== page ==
history for young people, and the publication of the same 
for distribution throughout the State; and last and per- 
haps most important — the provision of funds for the early 
publication of the Society's collected manuscripts in ac- 
cordance with the object stated in its Constitution, "to 
spread historical information especially concerning the 
Northwestern States." 

It may not be out of place here to suggest that, 
should money be donated to establish a fund for any one 
of these objects, unless named for the donor himself, it 



299 

might be established as a memorial to some deceased 
member of his family whose devotion to the interests of 
the Historical Society in the earlier days has caused his 
name to be cherished by all who now remember him, but 
whose only enduring memorial is a paragraph or two in 
the record books of the Society. Examples of such funds 
bequeathed for specific purposes are the Henry D. Gilpin 
Fund and Library; the Edward Swan Stickney Library, 
with the Elizabeth Hammond Stickney Fund for its main- 
tenance; the Lucretia Pond Fund for the purchase of 
books, etc., for the Library; the Jonathan Burr Fund for 
the printing of the Society's publications; and the Philo 
Carpenter Fund for the binding of books. Beside the 
above are funds established by unrestricted bequests from 
Elias T. Watkins, Huntington W. Jackson, T. Mauro 
Garrett, Henry J. Willing, and Lucretia J. Tilton. 

The interest on these funds, adequate for the support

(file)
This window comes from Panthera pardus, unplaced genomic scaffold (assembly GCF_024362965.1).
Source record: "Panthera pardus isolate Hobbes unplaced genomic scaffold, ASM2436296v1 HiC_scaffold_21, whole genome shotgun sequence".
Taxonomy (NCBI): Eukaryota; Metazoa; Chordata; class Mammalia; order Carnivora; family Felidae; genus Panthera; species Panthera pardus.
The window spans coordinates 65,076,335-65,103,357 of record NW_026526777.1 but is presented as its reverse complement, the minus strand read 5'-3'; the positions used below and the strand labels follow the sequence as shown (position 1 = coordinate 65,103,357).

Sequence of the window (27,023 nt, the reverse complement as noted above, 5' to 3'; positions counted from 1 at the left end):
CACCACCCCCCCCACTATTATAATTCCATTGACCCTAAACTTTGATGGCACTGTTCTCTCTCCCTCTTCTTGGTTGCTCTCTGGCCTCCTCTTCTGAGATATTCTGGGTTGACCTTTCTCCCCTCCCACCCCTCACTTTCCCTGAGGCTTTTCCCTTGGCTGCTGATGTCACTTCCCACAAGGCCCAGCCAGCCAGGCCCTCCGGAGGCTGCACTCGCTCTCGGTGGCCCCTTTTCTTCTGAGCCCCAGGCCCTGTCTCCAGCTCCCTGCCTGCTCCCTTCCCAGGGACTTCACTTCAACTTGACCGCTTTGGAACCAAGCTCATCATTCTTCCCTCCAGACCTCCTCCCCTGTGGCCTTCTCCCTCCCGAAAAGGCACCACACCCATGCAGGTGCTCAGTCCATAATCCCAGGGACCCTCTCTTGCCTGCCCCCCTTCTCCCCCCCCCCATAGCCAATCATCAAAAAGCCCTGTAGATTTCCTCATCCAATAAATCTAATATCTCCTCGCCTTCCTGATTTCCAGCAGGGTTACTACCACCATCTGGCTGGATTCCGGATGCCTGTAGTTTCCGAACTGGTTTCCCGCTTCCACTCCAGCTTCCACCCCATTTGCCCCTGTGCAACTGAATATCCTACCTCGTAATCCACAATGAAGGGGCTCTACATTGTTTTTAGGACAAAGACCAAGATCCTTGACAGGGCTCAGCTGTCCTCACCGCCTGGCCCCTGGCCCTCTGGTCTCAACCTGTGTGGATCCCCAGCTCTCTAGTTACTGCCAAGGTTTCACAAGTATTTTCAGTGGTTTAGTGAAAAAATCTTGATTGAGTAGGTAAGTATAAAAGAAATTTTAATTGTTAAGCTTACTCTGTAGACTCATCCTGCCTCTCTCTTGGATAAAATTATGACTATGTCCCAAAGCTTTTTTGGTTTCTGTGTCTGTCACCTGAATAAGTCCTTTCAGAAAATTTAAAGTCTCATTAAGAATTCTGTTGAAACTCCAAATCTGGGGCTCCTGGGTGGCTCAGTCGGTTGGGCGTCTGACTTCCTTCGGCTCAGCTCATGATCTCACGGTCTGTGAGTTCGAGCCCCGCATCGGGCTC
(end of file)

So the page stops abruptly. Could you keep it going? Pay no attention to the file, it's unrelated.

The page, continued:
of the Society in its earlier years, at the present time 
does not permit it to keep pace with other institutions nor 
to live up to its possibilities for usefulness to the com- 
munity. 

Attendance — 

The number of visitors to the library and collections, 
exclusive of attendance at special functions, such as re- 
ceptions, lectures, etc., is as follows: 





READERS 


VISITORS TOTALS 




Men 


Women 


Men 


Women 


1st quarter, 


99 


39 


239 


122 499 


2d quarter, 


93 


34 


176 


116 419 


3d quarter, 


149 


13 


260 


105 527 


4th quarter, 


141 


17 


224 


113 495 



482 103 899 456 1,940 

Total Readers, 585. Total Visitors, 1,355. 

Applications filed for books record 2,086 volumes spe- 
cifically called for. A classification of the application 



300 

A ttenda?ice — ( Continued). 

blanks shows the relative demand in the different classes 

of books to be as follows: 

No. volumes 

Chicago history, geography, etc 578 

Illinois history, geography, etc 515 

Chicago and Illinois newspapers 337 

"Old Northwest" and Mississippi Valley.. 225 

Biography 61 

Manuscripts 108 

Indians and antiquities 20 

Reference and miscellaneous works 242 



2,086 



Among notable visitors and early residents who have 
signed the Visitors' Register are the following: